Like coffee, tea bags and loose-leaf tea are also used as fertilizer for houseplants. I must confess that I have never used nor were ever inclined to use tea bags on my houseplants until very recently.
How good are tea bags for houseplants? Should you use them as fertilizer? And which tea is better for houseplants?
Apparently used tea bags — and brewed tea — contain a handful of nutrients beneficial to both plants and humans. The naturally occurring tannic acid in tea has beneficial effects on plant health.
In this article, I will go over the benefits of using tea bags as plant fertilizer, how to use them, and which plants drive the most benefits from tea grounds as fertilizer.
Benefits of Using Tea Bags as Fertilizer
If you’re keen on reducing your waste and using tea bags as a natural source of nutrients for your plants, here are the benefits you can expect:
– Enriching soil with healthy nutrients
Tea bags and used loose-leaf tea contain nitrogen, phosphorus, potassium, and magnesium in varying amounts, all of which are great for your plants.
The natural tannic acid content of tea leaves leech into the soil, supposedly lowering the pH and making the soil slightly more acidic.
This is great news for acid-loving plants, but not so great for plants that prefer alkaline soil.
– Adding organic matter to soil
Tea leaves added to a compost or soil improve the quality of the soil and help beneficial microorganisms.
Whether you add your tea leaves to a compost pile or directly work them into the soil, you can improve drainage of the soil, help it better retain moisture and create an environment that also benefits earthworms.
– Fighting fungus
Some teas have fungus fighting properties that can help inhibit fungal growth both on the surface of the soil and even on the foliage of plants. Teas most commonly used for their anti-fungal properties include chamomile and black tea.
How to Fertilize Your Plants with Tea Bags?
The question is whether to use the tea bags directly or use only the loose leaves from the tea bag? Also, should you work the tea into the soil or sprinkle it on top of the soil? And finally, should you use composted tea leaves or uncomposted ones?
The answer to the first question is “It depends on the tea bag”. If the tea bag is made of polypropylene or polyester, remove the loose leaves from the bag and discard the bag.
You can add tea bags to the soil only if they’re made out of paper, which will decompose easily. You should add these to the draining parts of the soil and not on top of the soil.
You can both sprinkle tea leaves on top of the soil like you would add mulch to the soil or work the leaves into the soil.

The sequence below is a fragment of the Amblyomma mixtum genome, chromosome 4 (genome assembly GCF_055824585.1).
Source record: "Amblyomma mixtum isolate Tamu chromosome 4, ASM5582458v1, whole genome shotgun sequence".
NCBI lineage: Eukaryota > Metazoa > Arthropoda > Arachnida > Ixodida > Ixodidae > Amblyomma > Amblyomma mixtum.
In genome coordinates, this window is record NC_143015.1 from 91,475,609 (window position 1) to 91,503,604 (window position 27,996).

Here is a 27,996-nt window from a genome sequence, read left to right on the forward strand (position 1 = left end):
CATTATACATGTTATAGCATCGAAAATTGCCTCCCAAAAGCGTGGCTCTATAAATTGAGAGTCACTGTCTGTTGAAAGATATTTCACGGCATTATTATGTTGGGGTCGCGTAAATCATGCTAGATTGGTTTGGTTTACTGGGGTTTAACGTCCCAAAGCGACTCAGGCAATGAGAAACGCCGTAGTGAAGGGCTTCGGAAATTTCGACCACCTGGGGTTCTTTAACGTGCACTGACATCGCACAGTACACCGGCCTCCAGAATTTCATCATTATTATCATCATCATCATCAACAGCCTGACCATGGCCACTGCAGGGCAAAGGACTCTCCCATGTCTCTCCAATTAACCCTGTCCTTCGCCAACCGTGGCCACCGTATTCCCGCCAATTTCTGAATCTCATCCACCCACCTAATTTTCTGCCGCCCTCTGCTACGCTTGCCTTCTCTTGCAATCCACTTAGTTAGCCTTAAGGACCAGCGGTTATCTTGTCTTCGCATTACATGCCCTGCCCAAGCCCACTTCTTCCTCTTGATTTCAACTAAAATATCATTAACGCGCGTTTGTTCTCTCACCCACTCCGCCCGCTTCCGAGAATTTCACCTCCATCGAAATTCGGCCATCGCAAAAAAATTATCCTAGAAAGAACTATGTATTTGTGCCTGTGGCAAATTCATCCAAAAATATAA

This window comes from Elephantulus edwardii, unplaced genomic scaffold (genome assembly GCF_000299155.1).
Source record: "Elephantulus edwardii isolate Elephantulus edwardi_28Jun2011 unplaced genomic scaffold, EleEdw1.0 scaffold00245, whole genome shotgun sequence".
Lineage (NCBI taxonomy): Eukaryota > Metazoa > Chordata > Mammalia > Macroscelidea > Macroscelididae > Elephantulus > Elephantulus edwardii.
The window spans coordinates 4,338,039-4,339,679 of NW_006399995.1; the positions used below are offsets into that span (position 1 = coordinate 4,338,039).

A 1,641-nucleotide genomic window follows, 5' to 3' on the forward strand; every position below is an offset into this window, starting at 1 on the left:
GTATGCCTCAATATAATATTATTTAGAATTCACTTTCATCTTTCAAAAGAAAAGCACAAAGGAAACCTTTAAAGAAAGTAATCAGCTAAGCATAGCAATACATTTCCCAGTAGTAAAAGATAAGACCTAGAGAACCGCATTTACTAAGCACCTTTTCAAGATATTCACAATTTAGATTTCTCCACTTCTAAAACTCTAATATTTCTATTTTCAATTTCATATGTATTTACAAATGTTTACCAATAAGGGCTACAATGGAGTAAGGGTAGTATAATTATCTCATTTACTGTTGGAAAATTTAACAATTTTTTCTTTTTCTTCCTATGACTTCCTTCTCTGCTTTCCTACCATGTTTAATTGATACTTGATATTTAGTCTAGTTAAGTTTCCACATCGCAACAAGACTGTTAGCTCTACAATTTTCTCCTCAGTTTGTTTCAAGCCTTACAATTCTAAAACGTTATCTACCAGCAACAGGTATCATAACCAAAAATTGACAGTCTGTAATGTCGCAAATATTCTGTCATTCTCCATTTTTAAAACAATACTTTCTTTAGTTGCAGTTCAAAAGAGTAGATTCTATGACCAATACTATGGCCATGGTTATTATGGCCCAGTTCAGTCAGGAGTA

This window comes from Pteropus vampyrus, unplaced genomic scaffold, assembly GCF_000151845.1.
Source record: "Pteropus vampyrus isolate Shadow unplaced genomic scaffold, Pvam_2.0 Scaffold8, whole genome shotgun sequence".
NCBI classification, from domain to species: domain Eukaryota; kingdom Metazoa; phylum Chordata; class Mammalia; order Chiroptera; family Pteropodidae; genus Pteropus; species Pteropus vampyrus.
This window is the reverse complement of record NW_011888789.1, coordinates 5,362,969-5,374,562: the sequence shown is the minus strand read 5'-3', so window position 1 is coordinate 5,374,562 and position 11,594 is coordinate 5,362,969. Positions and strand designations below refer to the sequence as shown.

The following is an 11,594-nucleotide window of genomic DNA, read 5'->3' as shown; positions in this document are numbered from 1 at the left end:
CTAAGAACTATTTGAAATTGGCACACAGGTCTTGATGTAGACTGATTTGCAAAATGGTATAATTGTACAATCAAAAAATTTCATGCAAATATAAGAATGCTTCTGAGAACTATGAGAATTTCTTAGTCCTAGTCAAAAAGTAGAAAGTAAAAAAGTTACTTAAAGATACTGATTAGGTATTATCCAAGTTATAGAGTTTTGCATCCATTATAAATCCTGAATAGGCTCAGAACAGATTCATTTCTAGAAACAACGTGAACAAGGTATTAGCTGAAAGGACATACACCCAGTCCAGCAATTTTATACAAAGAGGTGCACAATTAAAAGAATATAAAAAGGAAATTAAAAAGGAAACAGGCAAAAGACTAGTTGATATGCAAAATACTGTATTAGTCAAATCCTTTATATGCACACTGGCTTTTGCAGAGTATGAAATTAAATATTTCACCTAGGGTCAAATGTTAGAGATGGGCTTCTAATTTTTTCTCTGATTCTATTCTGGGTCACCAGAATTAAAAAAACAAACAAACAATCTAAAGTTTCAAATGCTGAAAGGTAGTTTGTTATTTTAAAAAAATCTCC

And finally, I recommend first composting your tea leaves, and only then add them to the soil. This way you can further enhance the beneficial properties of these leaves and potentially avoid issues related to caffeine content and acidity of soil.
Ultimately, you can do a little experiment of your own and use composted tea leaves on some of your plants and uncomposted tea leaves on other plants. And compare the results.
If your plants do better with one or the other, you will have undeniable proof about which works best for your houseplants.
That said, in vegetable gardens, most gardeners will recommend using composted tea leaves as not to disturb the flavor or soil pH of your veggies.
Which Plants Like Tea Grounds?
Generally, tea grounds are recommended for acid-loving plants. These include roses, tomatoes, ferns, Camellias, Azaleas, Blueberry plants, gardenias, and African Violets.
You can add small amounts of composted tea leaves to any acid-loving houseplants, especially if you’re drinking non-caffeinated teas.
Are Unused Tea Leaves Good for Plants?
There’s a consensus among gardeners that unused tea leaves aren’t ideal for your plants. When you brew tea, you help speed up the fermentation process, which helps with the release of nutrients.
The beneficial effects of unbrewed tea leaves will be much delayed if you use them instead of brewed leaves.
Besides, some teas like green tea contain small amounts of caffeine, which isn’t good for plants. With brewing some of that caffeine is seeped away from the leaves. And composting will further reduce its effects.
In conclusion, use the tea leaves after you’ve brewed your tea, and better yet, allow the leaves to compost first.
Black Tea or Green Tea – Which is Best for Plants?
From a human health perspective both black tea and green tea are equally beneficial, although green tea has higher antioxidant properties, while black tea contains theaflavins unique to it.
In terms of plant health, however, black tea has a higher caffeine content than green tea, and therefore, it’s less likely to be as beneficial to your plants as green tea, which has a lower caffeine content.
What about milk and sugar?
While I don’t take my tea with milk or sugar, many people do, especially black tea consumers. Both milk and sugar can help the proliferation of microorganisms in the soil, not all beneficial to your plants.
So, you may want to remove your tea bag or strain your tea before adding any milk or sugar to it.
If you are an avid tea drinker, you may want to save up your used loose-leaf tea and tea bags and throw them on your compost pile to create a natural, organic fertilizer that’s rich in nutrients essential to your houseplants.
Use the tea leaf compost as mulch on the soil or work it into the potting medium to enrich the organic materials in the soil, improve drainage and moisture retention and control fungal growth.
Make sure your tea bags are compostable (like those made out of paper or other compostable materials), if not, remove brewed tea leaves from the bag and discard polypropylene bags.